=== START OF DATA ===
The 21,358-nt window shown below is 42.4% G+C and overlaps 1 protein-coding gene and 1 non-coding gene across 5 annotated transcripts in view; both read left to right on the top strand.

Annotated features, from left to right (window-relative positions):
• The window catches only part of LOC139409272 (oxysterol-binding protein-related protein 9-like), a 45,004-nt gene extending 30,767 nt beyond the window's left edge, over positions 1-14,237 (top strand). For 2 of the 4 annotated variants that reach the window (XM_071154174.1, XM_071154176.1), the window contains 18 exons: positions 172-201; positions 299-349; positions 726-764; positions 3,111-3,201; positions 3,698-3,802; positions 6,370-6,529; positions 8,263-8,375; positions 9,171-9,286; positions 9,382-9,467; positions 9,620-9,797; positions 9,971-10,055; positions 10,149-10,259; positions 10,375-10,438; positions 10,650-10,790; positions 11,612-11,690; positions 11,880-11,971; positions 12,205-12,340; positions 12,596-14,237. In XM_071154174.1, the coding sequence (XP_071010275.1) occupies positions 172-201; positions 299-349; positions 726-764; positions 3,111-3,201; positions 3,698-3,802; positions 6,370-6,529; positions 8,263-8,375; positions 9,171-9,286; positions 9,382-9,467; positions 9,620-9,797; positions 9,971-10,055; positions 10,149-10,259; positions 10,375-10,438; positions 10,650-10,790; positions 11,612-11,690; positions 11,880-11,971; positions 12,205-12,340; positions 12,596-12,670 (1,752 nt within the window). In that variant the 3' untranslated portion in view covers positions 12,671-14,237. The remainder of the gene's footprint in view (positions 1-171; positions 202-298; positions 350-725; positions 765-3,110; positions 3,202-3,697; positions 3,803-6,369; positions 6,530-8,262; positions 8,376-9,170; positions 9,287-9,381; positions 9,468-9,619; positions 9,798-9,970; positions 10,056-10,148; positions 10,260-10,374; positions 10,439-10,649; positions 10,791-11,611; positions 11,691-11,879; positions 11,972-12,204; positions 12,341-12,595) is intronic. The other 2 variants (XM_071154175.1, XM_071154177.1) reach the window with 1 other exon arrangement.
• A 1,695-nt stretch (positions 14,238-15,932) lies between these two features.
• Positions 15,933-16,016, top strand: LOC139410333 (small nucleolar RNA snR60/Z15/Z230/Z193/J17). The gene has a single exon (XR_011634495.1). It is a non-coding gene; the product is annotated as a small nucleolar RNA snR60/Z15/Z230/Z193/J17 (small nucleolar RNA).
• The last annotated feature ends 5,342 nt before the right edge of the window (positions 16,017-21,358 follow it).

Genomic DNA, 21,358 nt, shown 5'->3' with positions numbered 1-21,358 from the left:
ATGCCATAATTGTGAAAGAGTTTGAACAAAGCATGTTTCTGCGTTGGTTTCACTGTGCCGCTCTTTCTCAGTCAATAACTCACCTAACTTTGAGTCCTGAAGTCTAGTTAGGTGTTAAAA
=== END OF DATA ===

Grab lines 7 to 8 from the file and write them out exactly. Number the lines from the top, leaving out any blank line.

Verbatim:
Genomic DNA, 21,358 nt, shown 5'->3' with positions numbered 1-21,358 from the left:
ATGCCATAATTGTGAAAGAGTTTGAACAAAGCATGTTTCTGCGTTGGTTTCACTGTGCCGCTCTTTCTCAGTCAATAACTCACCTAACTTTGAGTCCTGAAGTCTAGTTAGGTGTTAAAA